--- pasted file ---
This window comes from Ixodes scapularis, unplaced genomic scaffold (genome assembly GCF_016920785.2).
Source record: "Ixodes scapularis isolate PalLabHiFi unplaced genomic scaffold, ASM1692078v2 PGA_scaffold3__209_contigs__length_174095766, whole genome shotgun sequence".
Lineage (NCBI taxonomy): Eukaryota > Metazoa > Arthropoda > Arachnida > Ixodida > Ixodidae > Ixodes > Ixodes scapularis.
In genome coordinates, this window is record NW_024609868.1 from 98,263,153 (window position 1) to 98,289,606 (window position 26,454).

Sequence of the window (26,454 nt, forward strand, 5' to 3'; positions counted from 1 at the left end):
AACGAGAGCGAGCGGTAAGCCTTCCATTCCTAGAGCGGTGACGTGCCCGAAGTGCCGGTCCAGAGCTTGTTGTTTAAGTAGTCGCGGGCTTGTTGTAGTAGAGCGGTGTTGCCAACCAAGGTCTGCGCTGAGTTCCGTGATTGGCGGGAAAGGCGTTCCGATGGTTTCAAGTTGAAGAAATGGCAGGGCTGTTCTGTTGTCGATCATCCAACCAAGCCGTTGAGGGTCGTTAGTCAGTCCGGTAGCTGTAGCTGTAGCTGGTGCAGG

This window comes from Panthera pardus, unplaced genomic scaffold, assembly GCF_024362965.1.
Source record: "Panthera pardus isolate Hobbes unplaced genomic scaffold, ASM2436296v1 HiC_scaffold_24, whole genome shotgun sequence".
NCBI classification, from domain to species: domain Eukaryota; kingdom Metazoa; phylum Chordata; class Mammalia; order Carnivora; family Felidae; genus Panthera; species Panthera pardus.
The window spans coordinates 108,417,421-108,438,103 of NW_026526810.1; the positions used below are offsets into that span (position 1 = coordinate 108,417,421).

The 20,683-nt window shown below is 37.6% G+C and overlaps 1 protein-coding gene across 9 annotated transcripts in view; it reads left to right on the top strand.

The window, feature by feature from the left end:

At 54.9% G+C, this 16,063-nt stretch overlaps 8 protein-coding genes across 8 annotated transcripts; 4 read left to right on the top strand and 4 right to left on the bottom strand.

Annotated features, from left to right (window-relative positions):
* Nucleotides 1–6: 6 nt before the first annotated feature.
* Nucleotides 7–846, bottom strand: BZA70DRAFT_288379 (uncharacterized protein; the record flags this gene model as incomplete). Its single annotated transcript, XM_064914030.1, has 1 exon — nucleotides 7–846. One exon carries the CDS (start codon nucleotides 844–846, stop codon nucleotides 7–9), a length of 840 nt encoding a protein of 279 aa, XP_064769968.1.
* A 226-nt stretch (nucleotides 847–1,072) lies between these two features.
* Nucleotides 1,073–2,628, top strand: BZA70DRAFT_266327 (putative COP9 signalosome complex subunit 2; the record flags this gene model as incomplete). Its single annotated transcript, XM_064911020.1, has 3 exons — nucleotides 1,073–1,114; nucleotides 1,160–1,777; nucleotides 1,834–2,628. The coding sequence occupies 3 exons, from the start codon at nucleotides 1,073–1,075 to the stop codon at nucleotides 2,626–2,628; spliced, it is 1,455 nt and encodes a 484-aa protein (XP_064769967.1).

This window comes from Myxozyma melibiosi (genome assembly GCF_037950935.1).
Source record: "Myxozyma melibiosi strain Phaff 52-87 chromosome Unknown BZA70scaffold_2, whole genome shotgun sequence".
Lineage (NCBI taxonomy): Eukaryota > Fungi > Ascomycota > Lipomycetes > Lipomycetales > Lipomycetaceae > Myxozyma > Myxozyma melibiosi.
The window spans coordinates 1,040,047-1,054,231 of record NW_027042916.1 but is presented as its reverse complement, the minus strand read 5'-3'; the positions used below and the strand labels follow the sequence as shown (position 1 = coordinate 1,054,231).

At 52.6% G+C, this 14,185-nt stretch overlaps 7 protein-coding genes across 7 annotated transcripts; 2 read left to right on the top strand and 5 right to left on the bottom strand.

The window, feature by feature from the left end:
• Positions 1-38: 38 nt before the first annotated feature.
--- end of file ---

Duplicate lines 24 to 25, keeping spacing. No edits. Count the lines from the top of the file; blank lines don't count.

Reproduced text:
The window, feature by feature from the left end:
• Positions 1-38: 38 nt before the first annotated feature.